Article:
By Nishanth K, IFMR Finance Foundation
In this post we assess the state of bank credit depth for the state of Uttar Pradesh (UP) and the variation in credit depth across the 75 districts of UP during the 2004-12 period. We define ‘credit-depth’ as the ratio of total bank credit outstanding to gross domestic product (CGDP) of a particular sub-economy. This is a commonly used measure for the adequacy of credit relative to GDP.
At an all-India level, CGDP went from 38% in 2004-05 to 88% in 2011-12. During this same period, CGDP in UP went from 37% to 68%. It will be observed that despite a similar starting point, UP grew below the national average during this seven year period and ended with a significantly lower level of credit depth.
In addition, this growth in credit depth seems to be largely driven by a substantial increase in concentration of bank credit within a few districts of the state. This is evident from the graph below: among the districts1 in UP considered, the top seven districts ranked on the basis of credit depth in 2004-05 witnessed a significant increase in credit depth (the median CGDP of these seven districts increased from 40% in 2004-05 to 72% in 2011-12). In comparison, although the median credit depth of bottom seven districts also increases significantly, it is still a mere 24% in 2011-12. This is low when compared to both the median of district level credit depth (68%) and the median credit depth of the top seven districts (72%).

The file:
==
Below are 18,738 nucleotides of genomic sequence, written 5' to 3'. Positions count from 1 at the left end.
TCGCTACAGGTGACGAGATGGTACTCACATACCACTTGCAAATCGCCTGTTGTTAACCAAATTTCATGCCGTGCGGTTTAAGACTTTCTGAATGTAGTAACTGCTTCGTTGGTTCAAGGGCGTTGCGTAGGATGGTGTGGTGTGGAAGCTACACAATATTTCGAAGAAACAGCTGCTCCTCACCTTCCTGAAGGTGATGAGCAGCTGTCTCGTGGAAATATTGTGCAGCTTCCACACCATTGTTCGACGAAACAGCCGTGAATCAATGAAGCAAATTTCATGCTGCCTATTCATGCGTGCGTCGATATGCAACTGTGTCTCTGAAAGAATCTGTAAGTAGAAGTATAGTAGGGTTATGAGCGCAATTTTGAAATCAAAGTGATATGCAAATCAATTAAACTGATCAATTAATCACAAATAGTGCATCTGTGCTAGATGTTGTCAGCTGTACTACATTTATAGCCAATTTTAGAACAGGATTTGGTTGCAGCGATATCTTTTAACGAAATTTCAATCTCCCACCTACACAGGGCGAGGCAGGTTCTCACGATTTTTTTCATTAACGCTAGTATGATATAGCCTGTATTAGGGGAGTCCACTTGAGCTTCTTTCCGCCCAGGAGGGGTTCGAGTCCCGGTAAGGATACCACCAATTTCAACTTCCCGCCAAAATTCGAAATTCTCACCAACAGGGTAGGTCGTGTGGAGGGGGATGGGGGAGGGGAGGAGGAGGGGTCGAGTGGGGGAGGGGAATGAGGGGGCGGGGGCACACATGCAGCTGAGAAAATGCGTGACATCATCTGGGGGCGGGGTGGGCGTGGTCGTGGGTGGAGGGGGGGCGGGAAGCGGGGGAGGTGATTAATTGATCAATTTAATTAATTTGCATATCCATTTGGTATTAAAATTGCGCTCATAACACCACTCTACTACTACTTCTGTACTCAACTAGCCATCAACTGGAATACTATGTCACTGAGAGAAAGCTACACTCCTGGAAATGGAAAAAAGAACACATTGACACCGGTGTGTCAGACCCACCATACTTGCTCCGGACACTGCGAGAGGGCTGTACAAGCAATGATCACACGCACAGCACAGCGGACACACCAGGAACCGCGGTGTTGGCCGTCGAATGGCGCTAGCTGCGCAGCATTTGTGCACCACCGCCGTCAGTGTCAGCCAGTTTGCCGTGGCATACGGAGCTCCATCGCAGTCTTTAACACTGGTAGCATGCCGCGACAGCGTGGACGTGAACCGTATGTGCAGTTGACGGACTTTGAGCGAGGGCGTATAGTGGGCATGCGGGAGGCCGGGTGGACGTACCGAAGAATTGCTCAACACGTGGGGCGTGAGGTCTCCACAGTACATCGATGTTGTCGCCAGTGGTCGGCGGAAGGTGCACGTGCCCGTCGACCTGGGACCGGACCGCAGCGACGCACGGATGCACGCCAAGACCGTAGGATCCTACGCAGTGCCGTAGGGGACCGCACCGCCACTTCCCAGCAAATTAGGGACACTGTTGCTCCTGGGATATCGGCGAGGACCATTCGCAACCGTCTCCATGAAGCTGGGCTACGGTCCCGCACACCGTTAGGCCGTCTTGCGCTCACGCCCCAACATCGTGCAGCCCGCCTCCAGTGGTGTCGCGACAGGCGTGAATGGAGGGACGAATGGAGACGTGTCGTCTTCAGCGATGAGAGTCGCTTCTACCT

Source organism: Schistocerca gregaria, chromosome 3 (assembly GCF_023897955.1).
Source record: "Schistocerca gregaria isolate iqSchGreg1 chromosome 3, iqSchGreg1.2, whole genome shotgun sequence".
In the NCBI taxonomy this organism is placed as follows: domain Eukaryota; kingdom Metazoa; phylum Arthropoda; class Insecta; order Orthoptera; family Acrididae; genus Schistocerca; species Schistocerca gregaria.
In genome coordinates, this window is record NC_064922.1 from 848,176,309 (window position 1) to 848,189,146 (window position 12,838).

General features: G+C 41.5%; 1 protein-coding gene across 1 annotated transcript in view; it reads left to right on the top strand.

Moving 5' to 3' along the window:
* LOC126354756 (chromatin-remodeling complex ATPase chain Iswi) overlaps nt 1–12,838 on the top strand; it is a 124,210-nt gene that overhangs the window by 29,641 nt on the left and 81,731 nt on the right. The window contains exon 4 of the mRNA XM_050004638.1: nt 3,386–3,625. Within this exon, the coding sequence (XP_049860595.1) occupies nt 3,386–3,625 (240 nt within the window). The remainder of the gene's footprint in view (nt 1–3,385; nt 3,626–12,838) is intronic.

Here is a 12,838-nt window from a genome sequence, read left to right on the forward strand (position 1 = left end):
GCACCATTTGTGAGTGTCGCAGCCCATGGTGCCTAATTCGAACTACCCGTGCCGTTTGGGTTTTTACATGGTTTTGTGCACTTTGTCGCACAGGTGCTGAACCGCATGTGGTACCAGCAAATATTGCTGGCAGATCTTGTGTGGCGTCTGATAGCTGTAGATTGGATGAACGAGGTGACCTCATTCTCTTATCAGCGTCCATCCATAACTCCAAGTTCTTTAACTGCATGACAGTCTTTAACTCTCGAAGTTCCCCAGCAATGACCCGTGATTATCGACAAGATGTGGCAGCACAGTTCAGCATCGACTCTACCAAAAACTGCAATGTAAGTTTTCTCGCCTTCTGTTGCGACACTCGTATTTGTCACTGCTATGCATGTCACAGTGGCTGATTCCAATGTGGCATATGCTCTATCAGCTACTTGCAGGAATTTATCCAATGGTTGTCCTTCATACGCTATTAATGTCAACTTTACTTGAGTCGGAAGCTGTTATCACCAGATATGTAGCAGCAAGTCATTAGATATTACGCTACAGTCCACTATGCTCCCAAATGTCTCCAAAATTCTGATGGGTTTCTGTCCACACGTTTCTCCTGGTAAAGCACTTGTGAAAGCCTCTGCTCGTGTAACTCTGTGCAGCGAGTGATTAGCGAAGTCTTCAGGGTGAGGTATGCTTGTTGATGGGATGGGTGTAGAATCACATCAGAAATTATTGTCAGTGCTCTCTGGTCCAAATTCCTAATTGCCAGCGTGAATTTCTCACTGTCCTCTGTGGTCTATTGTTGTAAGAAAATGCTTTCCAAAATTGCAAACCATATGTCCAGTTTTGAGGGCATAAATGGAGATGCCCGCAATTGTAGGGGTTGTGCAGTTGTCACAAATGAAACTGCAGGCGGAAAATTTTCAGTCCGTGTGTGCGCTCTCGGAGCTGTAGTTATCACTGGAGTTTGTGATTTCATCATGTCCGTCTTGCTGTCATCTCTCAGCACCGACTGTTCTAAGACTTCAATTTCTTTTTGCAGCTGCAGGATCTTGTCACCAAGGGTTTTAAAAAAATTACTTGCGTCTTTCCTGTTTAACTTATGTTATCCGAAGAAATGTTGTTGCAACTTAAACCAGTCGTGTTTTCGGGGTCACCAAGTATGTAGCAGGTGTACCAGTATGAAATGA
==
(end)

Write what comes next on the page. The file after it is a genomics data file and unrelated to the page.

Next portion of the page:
The highest district CGDP in 2004-05 was only 54% whereas in 2011-12 this had risen dramatically to almost 200% for Lucknow. In comparison, districts such as Kaushambi (5% in 2004-05 and 9% in 2011-12) and Auraiyya (7% in 2004-05 and 10% in 2011-12) have seen their credit depth levels remain low in this time period. In some districts such as Chitrakoot, Sant Ravi Das Nagar and Etah, there has worryingly been a decrease in credit depth of about 2-4%.
In 2004-05, the bank credit outstanding in the district of Lucknow alone accounted for about 11% of total outstanding in the state. As of 2011-12, bank credit in Lucknow accounted for 19% of the state’s total outstanding credit. Therefore, although there has been increase in the overall credit depth of the state, it is evident that this increase is skewed by the increase in credit supplied to certain districts. This potentially has significant growth consequences for the state.
In the next post, we provide a more detailed discussion of the working paper that evaluates the Tamil Nadu data in detail with respect to the growth dynamics of credit depth.
1 – For the sake of continuity we have omitted the districts that were created post 2004-05. This does understate values for parent districts following the separation of the new district. We have also omitted districts for which GDP data was not available. Hence, our analysis considers only 69 districts.